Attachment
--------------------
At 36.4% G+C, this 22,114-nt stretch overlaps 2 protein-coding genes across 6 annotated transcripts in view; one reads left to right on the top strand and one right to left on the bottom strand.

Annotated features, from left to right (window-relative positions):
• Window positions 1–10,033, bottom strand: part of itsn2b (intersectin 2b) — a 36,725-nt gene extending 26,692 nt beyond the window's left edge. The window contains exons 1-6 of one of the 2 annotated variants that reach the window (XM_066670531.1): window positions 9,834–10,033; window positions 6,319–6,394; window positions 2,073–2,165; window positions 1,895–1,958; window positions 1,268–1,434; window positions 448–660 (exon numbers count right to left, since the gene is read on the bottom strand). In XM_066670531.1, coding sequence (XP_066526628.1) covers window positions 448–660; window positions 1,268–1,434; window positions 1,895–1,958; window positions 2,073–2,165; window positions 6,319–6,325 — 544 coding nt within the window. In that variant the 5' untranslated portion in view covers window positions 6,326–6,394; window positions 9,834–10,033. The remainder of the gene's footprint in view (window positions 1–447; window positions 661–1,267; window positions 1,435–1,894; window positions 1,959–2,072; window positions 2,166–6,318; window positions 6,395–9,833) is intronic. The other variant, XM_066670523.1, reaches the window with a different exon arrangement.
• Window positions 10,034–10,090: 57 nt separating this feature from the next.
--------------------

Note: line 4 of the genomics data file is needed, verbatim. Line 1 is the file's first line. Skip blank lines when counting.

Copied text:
• Window positions 10,034–10,090: 57 nt separating this feature from the next.